To assist volunteers and to make their gestures as beneficial as possible, the American Association of School Administrators is currently working to identify the "essential elements" for effective volunteering in school systems. This follows a study, in the early 1990s, that investigated three areas in which volunteers would be, potentially, most effective: in actual instruction; in improving classroom behavior and attendance; and in positively affecting teaching methods and even public attitudes towards education.

    Volunteers in schools re-engage the public in education, contribute new ideas to address school improvement, create a broader sense of community support, and improve school-community relations.

    Higher Education

    Colleges and universities in the United States have a healthy tradition of student volunteering, from ad hoc emergency services to long-term commitments. Student organizations, honor societies, fraternities and sororities, residence units and other campus groups encourage or require young men and women to return something to the community in which the school is situated.

    In 1985, a small group of college and university presidents formed the national Campus Compact, an association committed to campus-based service and service learning. Today, this group, with about 600 members, convenes colloquia and national and state faculty development institutes to encourage and support community involvement and service learning. Campus Compact also initiates projects that address specific service activities -- such as mentoring, or developing campus-community collaborations -- and produces and distributes resource materials.

    The 1997-98 statistics for students at Campus Compact schools are impressive. For example:

      Undergraduate students contributed 29 million hours of service.

      284,000 undergraduates participated in ongoing community service activities, and 316,000 were involved in one-event projects.

      Nearly 11,000 faculty members were active in service learning, and nearly 12,000 service-learning courses were available to undergraduates.

    The parallel to this organization of presidents is the Campus Outreach Opportunity League (COOL), linking college students engaged in service projects. COOL, founded in 1984, is devoted to educating, empowering and mobilizing men and women on campus with respect to community service -- to increase participation and to promote unflagging activism. COOL achieves its goals, typically, through a national conference featuring workshops and networking sessions, publications, regional programs and a leadership program to train and maintain campus coordinators.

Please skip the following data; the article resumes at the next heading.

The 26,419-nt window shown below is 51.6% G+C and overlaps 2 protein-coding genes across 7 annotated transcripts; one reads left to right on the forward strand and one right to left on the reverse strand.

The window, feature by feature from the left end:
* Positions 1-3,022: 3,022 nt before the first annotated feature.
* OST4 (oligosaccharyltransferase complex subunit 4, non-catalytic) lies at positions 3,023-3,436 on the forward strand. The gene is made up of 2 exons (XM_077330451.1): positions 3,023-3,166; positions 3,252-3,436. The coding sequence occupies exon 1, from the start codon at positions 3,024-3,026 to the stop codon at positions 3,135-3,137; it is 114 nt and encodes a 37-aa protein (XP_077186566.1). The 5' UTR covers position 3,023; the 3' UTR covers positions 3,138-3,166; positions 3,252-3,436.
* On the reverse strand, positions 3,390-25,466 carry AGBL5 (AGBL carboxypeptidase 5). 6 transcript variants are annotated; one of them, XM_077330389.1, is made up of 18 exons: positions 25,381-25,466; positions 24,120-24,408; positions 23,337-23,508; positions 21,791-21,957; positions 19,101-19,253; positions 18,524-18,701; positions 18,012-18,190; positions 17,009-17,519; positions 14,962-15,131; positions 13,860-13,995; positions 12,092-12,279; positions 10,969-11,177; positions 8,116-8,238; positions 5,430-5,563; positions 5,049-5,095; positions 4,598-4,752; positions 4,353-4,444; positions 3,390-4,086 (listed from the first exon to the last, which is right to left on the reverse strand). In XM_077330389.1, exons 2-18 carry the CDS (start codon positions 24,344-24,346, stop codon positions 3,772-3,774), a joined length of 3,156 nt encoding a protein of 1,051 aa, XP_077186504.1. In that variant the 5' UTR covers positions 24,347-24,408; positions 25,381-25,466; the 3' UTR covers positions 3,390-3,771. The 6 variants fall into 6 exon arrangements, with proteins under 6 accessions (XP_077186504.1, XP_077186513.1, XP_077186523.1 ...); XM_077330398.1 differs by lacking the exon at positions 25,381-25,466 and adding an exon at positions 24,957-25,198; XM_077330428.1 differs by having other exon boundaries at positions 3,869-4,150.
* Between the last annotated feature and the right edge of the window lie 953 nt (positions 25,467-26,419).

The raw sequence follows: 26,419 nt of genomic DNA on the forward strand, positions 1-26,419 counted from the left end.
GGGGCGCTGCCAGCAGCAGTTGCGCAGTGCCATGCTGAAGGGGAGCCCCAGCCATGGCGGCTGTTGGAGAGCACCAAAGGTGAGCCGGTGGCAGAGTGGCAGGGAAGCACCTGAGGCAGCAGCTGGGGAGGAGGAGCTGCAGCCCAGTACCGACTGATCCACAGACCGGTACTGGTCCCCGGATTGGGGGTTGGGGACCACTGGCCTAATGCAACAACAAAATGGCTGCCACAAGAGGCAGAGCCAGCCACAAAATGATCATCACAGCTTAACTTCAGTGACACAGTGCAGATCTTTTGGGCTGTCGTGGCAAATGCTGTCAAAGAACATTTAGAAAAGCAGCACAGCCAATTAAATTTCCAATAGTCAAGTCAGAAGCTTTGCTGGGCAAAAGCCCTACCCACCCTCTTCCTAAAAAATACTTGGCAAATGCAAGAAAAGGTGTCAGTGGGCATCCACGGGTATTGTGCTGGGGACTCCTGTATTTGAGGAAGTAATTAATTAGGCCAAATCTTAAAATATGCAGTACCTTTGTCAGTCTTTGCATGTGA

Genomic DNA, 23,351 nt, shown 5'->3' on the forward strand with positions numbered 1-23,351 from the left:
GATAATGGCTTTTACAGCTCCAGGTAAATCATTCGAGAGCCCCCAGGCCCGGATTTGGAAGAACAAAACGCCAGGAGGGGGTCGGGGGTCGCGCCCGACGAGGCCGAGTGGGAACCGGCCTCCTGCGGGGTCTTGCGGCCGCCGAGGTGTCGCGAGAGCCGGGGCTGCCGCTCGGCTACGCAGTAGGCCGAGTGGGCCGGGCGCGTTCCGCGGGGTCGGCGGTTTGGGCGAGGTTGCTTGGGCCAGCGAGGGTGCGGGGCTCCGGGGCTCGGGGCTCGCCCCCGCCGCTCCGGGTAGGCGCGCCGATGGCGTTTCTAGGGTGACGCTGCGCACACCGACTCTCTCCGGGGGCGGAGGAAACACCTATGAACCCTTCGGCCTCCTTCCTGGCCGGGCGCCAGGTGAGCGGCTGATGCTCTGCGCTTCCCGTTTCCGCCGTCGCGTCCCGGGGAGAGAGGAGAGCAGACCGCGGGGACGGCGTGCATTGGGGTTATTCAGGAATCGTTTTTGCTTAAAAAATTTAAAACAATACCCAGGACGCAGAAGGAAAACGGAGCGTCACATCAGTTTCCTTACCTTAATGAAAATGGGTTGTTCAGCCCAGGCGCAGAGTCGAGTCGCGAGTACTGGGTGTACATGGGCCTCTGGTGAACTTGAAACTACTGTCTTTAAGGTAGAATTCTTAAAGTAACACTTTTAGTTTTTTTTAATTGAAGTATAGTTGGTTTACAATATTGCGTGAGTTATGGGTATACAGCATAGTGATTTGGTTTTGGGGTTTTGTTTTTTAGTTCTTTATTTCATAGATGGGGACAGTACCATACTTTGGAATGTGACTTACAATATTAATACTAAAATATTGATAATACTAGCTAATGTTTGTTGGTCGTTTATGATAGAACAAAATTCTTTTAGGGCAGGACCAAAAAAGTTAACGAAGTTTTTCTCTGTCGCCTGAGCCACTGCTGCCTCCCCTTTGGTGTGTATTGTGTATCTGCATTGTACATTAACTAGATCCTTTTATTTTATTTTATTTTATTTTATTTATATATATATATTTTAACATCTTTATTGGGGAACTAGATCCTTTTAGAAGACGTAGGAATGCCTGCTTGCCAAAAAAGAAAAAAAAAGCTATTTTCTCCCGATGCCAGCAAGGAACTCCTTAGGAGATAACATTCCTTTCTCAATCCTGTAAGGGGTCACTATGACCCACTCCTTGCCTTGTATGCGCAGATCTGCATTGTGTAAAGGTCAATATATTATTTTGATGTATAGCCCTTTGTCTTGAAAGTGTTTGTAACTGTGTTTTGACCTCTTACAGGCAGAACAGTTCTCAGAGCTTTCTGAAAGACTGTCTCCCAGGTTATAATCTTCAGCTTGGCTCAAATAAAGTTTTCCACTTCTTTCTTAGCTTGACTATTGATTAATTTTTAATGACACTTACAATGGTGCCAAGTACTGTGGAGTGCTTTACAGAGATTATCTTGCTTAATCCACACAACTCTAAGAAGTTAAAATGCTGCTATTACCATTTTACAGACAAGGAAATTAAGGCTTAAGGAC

The success and sustained interest in service learning on college campuses is directly related to the institutions' missions, to the role assumed by faculty members, to effective teaching and learning, and to the priorities the institutions have established. A mission might cite a citizenship quotient. Faculty members are encouraged by a sense of responsibility and possible rewards -- including promotion and tenure. The more that service learning is aligned with institutional priorities, the more likely it will be embraced by students, faculty and staff.

    The Future

    Over the past five years, there have been encouraging signs regarding the value and expanded role of service and service learning on college campuses. Given this growth, it is not difficult to see:

      service learning linked more closely to the way teachers teach and students learn.

      more schools training current and future faculty members in the pedagogy of service learning.

      more institutions struggling with the conflict between establishing service as a value and requiring it for graduation.

      more average citizens engaged in school activities by volunteering.

    Schools must change. They must move from merely exposing students to processes and knowledge to engaging them in activities that create and foster knowledge. Communities must assist schools to meet their objectives, rather than merely standing by as critics. And students must develop -- while they're still young -- an ethic of lifelong service and citizenship. As they do so, they may find themselves making career choices based on their service experiences.

    If schools and colleges engage citizens and communities as essential partners in education, service and service learning will become a powerful catalyst for school and community improvement. In that sense, the challenges are not ones of initiating, but rather continuing and enhancing a movement.


    Terry Pickeral is president of Cascade Educational Consultants, a service learning consortium in Bellingham, Washington. He is a senior consultant to the Education Commission of the States, a nonprofit organization that provides educational policy information to state legislators. He is also a national fellow with the Corporation for National Service.